In fact, “church” isn’t a building at all, it’s a group of believers who are gathered together.  A building is just a building.  It’s not magical.  Yes, there can be an energy about a really awesome house of worship where all the believers are on fire for God. Again, don’t take your disappointment out on God because humans let you down.  God will never let you down.  Find another church.

ProTip:  Sometimes, people get it wrong.

Even pastors. Don’t blindly trust a pastor you’ve just met.  They are not all created equal.  Verify what he says against what the Bible says.  Between the Bible and a human being, the Bible wins.  Human beings, with the best of intentions, tend to have human agendas and perspectives, even on scripture.  Sorry, but it’s true.  Any good pastor worth his salt will also tell you to verify and research what he has taught.  That is a biblical teaching.  If you believe that the Bible is the inerrant, inspired word of God (as in, yes, it was written by man, but man is only the instrument, as God is the writer and man is the pen), then the Bible wins out.

There are plenty of Christian resources out there to help you answer questions.  I hope this helps you!

Bible-Inspired: New England Alphabet Primer

I can’t even remember where I found this, but I thought it was awesome.  This primer was written in 1737!!  Some of the spelling is interesting, but that is part of its charm.  Can you figure out which book of the Bible each of these alphabet letters refer to?

A ~ In Adam’s Fall, we sinned all.

B ~ Heaven to find, the Bible mind.

C ~ Christ crucify’d, for sinners dy’d.

D ~ The Deluge drown’d, the Earth around.

E ~ Elijah hid, by Ravens fed.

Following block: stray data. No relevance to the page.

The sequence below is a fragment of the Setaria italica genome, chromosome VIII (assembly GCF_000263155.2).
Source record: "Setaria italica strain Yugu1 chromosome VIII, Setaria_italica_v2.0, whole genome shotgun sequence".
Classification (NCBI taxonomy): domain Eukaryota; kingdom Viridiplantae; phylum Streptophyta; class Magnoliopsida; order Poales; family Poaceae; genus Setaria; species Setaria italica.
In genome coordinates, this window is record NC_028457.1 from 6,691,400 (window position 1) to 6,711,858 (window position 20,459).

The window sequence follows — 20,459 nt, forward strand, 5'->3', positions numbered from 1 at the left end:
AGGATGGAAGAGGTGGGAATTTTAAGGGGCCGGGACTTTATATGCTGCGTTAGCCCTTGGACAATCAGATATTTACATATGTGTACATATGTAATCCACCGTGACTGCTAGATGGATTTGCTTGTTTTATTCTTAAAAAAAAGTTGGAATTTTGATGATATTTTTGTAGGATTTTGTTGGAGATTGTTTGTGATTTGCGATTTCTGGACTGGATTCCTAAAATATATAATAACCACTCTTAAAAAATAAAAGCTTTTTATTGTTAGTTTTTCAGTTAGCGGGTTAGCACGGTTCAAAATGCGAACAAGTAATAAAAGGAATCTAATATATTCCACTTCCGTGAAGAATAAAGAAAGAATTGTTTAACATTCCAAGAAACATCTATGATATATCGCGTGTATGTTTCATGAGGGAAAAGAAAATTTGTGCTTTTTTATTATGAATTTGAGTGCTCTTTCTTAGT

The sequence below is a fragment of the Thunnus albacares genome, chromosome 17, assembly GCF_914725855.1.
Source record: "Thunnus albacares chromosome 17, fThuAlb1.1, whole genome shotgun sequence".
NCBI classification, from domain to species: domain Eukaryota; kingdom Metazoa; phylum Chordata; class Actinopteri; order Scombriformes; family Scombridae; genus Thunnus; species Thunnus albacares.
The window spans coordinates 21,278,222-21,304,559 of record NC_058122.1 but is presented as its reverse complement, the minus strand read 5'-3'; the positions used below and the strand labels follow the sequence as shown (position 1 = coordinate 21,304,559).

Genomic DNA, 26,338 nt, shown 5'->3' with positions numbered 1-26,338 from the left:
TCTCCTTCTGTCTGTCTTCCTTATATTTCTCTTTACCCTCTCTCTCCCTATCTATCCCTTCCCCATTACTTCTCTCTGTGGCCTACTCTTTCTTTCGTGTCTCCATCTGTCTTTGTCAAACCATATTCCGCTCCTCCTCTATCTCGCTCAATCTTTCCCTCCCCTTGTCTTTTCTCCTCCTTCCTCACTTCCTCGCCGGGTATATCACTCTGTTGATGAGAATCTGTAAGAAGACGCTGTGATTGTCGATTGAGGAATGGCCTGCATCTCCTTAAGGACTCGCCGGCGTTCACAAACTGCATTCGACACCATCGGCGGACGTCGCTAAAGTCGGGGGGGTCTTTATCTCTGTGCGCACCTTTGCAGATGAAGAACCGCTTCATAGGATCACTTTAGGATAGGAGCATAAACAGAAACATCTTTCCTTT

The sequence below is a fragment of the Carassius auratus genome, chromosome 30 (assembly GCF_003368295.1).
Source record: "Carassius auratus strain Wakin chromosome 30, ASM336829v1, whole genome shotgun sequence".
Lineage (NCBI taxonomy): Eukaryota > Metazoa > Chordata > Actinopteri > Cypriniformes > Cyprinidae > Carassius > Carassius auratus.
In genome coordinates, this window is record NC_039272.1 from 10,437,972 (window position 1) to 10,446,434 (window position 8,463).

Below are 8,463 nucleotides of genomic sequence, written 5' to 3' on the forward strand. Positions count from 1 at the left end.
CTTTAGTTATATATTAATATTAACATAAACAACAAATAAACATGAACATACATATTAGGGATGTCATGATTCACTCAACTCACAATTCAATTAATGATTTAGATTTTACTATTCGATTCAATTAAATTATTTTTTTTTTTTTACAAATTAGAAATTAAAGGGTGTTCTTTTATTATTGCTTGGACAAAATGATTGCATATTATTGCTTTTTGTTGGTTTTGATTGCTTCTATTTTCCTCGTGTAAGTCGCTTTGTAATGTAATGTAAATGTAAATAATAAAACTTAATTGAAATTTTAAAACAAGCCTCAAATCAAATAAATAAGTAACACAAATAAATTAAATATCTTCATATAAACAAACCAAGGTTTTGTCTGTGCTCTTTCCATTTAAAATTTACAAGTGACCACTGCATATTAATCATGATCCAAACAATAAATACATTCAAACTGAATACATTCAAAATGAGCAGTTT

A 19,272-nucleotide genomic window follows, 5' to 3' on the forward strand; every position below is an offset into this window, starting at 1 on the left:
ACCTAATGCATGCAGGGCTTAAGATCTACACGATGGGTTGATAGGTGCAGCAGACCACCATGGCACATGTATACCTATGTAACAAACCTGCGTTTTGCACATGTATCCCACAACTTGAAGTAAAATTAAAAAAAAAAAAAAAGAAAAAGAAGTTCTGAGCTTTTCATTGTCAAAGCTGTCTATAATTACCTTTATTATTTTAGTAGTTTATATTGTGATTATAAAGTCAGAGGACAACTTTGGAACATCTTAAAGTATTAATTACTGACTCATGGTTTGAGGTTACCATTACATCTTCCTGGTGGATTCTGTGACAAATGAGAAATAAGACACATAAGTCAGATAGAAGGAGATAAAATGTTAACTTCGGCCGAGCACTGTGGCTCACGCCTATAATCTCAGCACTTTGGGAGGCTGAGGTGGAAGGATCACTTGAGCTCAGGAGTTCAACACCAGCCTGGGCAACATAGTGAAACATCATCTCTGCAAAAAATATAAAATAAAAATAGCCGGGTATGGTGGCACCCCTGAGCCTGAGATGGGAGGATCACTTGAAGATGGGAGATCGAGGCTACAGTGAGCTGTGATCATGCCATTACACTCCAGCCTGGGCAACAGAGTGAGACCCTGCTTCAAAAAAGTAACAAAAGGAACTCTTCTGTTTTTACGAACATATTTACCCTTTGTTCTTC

F ~ The judgement made, Felix afraid.

G ~ As runs the Glass, our life doth pass.

H ~ My Book and Heart, must never part.

I ~ (not listed)

J ~ Job feels the rod, yet blesses God.

K ~ Proud Korah’s troop, was swallowed up.

L ~ Lot fled to Zoar, saw fiery shower, on Sodom pour.

M ~ Moses was he, who’s Isreal’s host led thro’ the sea.

N ~ Noah did view, the old world and new.

O ~ Young Obadias, David, Josias.  All were pious.

P ~ Peter deny’d, his Lord and cry’d.

Q ~ Queen Esther sues, and saves the Jews.

R ~ Young pious Ruth, left all for truth.

S ~ Young Sam’l dear, the Lord did fear.

T ~ Young Timothy learnt, sin to flee.

U ~ (not listed)

V ~ Vashti for pride, was set aside.

W ~ Whales in the sea, God’s voice obey.

X ~ Xerxes did die, and so must I.

Y ~ While Youth do chear, death may be near.

Z ~ Zaccheus he did climb the tree our Lord to see.

Clean Joke: Knock at the Door

Okay, I love clean jokes.  You never feel guilty telling them in front of your grandmother.  I stumbled on this one today and it cracked me up, so I had to share!

A new pastor was visiting the homes of his parishioners.